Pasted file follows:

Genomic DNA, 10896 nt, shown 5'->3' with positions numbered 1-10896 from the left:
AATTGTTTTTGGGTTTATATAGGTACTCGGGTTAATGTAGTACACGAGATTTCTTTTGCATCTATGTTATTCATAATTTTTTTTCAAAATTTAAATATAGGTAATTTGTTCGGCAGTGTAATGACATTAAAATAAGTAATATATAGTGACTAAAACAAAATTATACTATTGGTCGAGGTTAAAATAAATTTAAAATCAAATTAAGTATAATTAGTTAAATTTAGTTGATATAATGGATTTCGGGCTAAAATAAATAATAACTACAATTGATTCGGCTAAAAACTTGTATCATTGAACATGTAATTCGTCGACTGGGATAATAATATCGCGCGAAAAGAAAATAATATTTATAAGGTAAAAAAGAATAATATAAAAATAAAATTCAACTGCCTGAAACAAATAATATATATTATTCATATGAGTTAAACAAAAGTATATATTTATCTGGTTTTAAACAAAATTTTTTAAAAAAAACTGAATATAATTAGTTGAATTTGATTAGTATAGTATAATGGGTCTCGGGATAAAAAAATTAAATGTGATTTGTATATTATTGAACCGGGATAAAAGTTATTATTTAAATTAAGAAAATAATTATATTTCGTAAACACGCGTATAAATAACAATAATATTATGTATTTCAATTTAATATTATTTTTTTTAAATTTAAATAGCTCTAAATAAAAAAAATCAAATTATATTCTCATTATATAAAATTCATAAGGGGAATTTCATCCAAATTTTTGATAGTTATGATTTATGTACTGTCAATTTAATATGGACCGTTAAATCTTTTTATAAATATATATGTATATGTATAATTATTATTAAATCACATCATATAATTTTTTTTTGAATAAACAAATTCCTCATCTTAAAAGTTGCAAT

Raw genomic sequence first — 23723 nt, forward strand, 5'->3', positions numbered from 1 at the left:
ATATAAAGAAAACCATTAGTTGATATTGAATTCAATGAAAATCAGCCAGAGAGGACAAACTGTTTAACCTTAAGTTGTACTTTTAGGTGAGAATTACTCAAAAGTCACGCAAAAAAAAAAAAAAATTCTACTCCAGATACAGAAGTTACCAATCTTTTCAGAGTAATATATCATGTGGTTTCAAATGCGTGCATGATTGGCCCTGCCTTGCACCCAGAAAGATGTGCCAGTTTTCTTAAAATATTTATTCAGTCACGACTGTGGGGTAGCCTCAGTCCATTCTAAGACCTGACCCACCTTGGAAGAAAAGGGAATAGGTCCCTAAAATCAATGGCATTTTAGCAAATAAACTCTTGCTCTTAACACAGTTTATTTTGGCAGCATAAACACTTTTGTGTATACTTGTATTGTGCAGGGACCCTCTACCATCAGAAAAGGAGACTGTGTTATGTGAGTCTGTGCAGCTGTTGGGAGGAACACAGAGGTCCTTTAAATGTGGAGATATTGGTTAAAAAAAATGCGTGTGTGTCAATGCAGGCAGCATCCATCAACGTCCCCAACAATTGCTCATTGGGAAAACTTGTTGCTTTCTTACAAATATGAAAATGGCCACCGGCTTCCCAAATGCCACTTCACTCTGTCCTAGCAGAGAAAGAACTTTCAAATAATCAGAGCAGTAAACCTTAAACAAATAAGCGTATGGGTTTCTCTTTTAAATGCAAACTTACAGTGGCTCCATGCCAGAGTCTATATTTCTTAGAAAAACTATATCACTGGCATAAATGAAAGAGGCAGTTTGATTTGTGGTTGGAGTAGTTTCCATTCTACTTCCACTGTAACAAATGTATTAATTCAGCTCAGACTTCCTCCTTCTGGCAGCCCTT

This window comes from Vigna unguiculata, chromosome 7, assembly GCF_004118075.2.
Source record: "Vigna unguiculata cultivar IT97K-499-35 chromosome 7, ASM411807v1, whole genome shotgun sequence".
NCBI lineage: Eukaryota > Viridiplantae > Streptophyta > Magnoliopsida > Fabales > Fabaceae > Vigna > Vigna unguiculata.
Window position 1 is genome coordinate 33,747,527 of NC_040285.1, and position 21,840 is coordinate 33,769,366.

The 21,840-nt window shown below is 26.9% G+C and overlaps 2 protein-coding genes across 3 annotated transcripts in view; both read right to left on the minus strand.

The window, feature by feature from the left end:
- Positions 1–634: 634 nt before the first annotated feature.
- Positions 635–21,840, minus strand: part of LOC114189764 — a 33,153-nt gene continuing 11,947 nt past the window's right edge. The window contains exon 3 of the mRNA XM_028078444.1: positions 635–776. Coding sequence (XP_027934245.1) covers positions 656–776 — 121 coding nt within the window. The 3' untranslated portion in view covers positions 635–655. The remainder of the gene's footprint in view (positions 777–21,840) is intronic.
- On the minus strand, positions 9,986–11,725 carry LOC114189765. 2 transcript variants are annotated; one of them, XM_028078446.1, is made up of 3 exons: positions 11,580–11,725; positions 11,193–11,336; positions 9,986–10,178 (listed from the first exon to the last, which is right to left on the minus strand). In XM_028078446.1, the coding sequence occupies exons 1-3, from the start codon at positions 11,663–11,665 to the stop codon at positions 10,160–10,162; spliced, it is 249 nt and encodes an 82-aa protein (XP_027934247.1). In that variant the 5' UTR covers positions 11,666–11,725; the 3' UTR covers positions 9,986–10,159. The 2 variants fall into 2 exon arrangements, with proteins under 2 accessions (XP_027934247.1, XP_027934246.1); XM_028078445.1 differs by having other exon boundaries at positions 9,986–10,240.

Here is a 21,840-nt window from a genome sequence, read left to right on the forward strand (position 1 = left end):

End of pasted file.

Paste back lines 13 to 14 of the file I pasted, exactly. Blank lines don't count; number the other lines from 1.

- On the minus strand, positions 9,986–11,725 carry LOC114189765. 2 transcript variants are annotated; one of them, XM_028078446.1, is made up of 3 exons: positions 11,580–11,725; positions 11,193–11,336; positions 9,986–10,178 (listed from the first exon to the last, which is right to left on the minus strand). In XM_028078446.1, the coding sequence occupies exons 1-3, from the start codon at positions 11,663–11,665 to the stop codon at positions 10,160–10,162; spliced, it is 249 nt and encodes an 82-aa protein (XP_027934247.1). In that variant the 5' UTR covers positions 11,666–11,725; the 3' UTR covers positions 9,986–10,159. The 2 variants fall into 2 exon arrangements, with proteins under 2 accessions (XP_027934247.1, XP_027934246.1); XM_028078445.1 differs by having other exon boundaries at positions 9,986–10,240.

Here is a 21,840-nt window from a genome sequence, read left to right on the forward strand (position 1 = left end):